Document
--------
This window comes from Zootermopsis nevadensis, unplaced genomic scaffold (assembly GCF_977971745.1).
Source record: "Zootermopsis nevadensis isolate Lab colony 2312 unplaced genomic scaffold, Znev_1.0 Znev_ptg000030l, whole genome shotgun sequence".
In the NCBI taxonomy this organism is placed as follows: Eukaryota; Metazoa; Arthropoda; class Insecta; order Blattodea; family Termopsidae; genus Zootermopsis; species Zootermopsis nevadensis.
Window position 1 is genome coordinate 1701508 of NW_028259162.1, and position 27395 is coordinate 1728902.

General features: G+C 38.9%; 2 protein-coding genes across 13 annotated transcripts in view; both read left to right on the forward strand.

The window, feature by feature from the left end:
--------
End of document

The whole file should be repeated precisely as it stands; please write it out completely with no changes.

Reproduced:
This window comes from Zootermopsis nevadensis, unplaced genomic scaffold (assembly GCF_977971745.1).
Source record: "Zootermopsis nevadensis isolate Lab colony 2312 unplaced genomic scaffold, Znev_1.0 Znev_ptg000030l, whole genome shotgun sequence".
In the NCBI taxonomy this organism is placed as follows: Eukaryota; Metazoa; Arthropoda; class Insecta; order Blattodea; family Termopsidae; genus Zootermopsis; species Zootermopsis nevadensis.
Window position 1 is genome coordinate 1701508 of NW_028259162.1, and position 27395 is coordinate 1728902.

General features: G+C 38.9%; 2 protein-coding genes across 13 annotated transcripts in view; both read left to right on the forward strand.

The window, feature by feature from the left end: